The overall aim is to understand how periods of prolonged, deep-seated wetness impact on the ‘greening’, deterioration and potential conservation of sandstone masonry, through an interdisciplinary study linking civil engineering, geomorphology, climatology and environmental microbiology with architects and conservators.


Specific objectives needed to meet the overall aim are listed below:

1.    To understand the current greening of sandstone walls typical of that found across the NW UK today and its relationship to climate, air quality and micro-environmental conditions.

2.    To monitor the moisture contents of sandstone test walls to quantify ‘time of wetness’ (both at the surface and at depth) in the west of Northern Ireland and its relationship to greening.

3.    To relate wetness regimes in sandstone walls to existing climatic conditions.

4.    To determine future wetness regimes in sandstone walls through statistically downscaling climate projections and utilising links between wetness and climatic parameters discovered in objective 3.

5.    To investigate the relationship between moisture levels and ion diffusion of key anions and cations within sandstone blocks and their potential significance for sandstone deterioration.

6.    To investigate the links between greening (algal colonisation) of sandstone blocks and moisture regimes and deterioration and to develop and test new conceptual models of sandstone deterioration under wetter, ‘greener’ conditions.

7.    To devise practical advice for building with sandstone and managing the greening and deterioration of existing sandstone walls under wet conditions.

Example of greening on historic sandstone masonry.
Example of greening on historic sandstone masonry.


Predicting the impacts of future climate change on surface and deep-seated wetness of sandstone masonry is a highly difficult task, involving downscaling global predictions and consideration of probabilistic models. Initial work by the Noah’s Ark project produced model-based maps of changing sandstone moisture contents showing current very dry conditions across Europe and even drier trends in future (NOAH’s ARK, 2007). However, UK-specific studies predict increases in winter wetness in the northwest UK over the next 50 to 100 years (UKCIP) which will enhance the moisture contents of sandstone masonry. There is now a clear need to downscale such predictions to UK regions, build more probabilistic models, and produce firmer links between climatic parameters and observed sandstone moisture regimes. This research contributes to two developing EPSRC science areas, i.e.  ‘Adaptation and resilience to a changing climate’ and ‘Science and heritage’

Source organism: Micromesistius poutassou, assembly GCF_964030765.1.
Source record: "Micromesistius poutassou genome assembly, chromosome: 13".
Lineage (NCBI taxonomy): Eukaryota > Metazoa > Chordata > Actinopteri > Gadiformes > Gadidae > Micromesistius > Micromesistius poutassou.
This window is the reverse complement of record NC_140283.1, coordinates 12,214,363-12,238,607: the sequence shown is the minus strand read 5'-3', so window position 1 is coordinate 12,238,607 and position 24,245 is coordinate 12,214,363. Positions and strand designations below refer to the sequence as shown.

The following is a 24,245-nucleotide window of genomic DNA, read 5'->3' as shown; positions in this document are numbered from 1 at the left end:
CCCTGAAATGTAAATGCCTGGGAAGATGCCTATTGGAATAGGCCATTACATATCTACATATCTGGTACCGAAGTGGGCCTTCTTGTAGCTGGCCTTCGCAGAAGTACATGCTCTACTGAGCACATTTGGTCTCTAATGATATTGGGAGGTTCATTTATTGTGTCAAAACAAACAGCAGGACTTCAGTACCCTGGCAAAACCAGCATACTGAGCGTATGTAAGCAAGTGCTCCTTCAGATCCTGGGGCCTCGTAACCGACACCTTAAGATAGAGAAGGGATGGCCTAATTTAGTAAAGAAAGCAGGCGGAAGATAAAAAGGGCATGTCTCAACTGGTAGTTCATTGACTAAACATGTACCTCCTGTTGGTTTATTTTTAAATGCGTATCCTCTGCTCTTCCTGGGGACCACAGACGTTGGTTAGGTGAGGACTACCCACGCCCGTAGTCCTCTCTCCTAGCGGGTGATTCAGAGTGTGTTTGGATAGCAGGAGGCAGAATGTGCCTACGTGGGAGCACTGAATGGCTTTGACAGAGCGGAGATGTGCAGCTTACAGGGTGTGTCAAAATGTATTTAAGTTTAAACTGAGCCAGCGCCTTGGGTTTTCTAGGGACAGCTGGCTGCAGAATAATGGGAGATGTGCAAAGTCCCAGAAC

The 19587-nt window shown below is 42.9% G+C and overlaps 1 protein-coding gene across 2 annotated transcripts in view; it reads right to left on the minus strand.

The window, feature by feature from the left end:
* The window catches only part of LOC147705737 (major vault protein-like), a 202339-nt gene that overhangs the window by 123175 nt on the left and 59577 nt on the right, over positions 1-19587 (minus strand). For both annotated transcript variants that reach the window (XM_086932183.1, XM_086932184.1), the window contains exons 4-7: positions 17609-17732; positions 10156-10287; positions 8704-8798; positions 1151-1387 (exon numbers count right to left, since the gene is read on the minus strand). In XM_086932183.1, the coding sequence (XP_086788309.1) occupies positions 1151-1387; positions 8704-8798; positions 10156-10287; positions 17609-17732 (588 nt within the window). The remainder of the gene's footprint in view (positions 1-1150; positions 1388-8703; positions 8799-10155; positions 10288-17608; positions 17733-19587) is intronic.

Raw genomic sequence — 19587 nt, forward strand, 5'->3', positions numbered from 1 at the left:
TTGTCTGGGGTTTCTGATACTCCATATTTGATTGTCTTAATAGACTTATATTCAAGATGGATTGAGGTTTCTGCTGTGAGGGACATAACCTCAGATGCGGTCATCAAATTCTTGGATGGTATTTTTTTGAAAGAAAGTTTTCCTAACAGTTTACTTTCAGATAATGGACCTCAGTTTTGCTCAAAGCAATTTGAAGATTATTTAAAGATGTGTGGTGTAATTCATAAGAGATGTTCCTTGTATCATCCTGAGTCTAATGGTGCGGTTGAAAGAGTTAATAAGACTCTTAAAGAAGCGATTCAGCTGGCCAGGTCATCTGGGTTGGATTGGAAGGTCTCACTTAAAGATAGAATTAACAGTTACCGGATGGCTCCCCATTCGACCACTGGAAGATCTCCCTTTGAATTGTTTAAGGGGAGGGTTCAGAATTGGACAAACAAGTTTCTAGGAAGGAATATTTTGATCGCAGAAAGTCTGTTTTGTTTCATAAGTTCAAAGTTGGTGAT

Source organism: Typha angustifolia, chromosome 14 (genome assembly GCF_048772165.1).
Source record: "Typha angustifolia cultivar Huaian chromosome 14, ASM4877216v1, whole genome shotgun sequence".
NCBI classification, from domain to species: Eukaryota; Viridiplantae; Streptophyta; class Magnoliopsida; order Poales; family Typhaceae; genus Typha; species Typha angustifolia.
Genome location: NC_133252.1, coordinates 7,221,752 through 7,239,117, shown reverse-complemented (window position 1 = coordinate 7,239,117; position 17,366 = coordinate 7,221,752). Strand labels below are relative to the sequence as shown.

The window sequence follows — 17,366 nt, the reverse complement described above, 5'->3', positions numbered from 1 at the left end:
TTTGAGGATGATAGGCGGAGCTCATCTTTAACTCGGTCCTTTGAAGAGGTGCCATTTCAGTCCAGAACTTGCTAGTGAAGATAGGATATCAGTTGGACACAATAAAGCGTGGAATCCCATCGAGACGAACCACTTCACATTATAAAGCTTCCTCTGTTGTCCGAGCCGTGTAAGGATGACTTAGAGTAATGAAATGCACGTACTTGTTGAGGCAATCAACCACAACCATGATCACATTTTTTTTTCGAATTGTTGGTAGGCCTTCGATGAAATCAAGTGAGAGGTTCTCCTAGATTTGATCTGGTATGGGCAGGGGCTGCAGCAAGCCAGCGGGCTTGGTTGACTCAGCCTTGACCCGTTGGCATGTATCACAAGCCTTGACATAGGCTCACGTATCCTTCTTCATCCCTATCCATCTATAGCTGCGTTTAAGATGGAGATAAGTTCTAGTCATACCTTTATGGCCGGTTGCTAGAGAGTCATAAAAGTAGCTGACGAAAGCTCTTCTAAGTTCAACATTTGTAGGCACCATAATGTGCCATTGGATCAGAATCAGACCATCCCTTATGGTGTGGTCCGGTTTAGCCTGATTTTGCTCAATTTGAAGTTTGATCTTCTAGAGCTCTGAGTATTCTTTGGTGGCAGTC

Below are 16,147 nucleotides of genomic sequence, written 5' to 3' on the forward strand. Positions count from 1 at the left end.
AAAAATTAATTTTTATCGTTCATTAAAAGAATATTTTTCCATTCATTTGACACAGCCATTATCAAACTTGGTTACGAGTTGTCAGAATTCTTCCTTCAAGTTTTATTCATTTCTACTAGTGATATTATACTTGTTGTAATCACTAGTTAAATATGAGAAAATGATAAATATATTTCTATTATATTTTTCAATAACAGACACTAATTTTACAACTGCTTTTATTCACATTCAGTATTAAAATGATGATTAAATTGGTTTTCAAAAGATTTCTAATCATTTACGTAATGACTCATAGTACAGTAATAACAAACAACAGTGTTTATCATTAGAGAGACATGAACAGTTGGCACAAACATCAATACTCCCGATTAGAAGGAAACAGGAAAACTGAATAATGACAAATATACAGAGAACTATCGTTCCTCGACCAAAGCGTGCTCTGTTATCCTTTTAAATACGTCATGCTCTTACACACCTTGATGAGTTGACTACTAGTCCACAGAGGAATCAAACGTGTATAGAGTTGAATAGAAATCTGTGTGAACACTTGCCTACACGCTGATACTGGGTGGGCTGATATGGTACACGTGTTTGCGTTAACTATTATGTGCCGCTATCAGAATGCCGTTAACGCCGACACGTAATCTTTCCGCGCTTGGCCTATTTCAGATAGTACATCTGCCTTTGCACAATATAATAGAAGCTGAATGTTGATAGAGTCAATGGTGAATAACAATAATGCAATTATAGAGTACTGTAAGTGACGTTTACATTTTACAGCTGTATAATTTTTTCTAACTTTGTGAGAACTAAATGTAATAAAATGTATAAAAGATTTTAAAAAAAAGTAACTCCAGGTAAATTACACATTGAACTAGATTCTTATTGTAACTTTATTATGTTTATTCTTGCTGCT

Recent observations show an increase in algal ‘greening’ of external sandstone walls in many places in the northwest of the United Kingdom (NW UK). We hypothesize that this is caused by a combination of increased moisture and decreased air pollution, and thus reflects recent changing environmental conditions. Research shows that moisture availability at the stone surface is the dominant control on the colonization and growth of algae and other organisms (Crispim et al., 2003; Urquhart et al., 1995; Young, 1997). Algae (especially green algae or Chlorophyceae) grow predominantly in cool/ wet conditions, whilst warm/ dry climates encourage the growth of cyanobacteria (Richardson, 1995, Ortego-Calva et al., 1992). Whatever the type of colonizer, wetter conditions favour more luxuriant growths. Algae, especially green algae such as Trentepohlia, have been identified as agents of biodeterioration (Wakefield et al., 1996; Welton et al., 2003), although their impacts are poorly studied compared to cyanobacteria, fungi and lichens. Algal impacts are biochemical (attack by acid exudates from algae and their extracellular polymeric substances) and biophysical (wetting and drying, expansion and contraction causing detachment of particles). Reductions in sulphur-based air pollution, combined with stable nitrogen-based air pollution, may also be contributing to increased ‘greening’ of sandstone walls through enhancing nutrient availability (Mitchell and Gu, 2000; Herrera and Videla, 2004; Thornbush and Viles, 2006). Previous work by the applicants showed rapid surface colonisation by algae of sandstones in exposure trials from April 1999 to March 2001 across Belfast and an associated decrease in surface porosity and permeability, thus providing some support for a potential ‘positive feedback’ role of algae in altering moisture regimes. These exposure results are very different from previous trials in the early 1990s which indicated little if any algal colonization, but extensive inorganic soiling and surface gypsum formation (Smith and Curran, 2000; Smith et al., 2004). Between the early 1990s and 2000 Belfast experienced a reduction in atmospheric SO2 levels and locally increased NOx concentrations; associated changes in domestic fuels and traffic; and over this period winter precipitation marginally increased while summer precipitation decreased. On the basis of these observations there is a clear need for detailed examination of the controls on algal ‘greening’ and the impacts of increased algal colonisation on the soiling and deterioration of stone, especially quartz sandstones prevalent across NW UK. Northern Ireland provides an ideal ‘natural laboratory’ for such studies.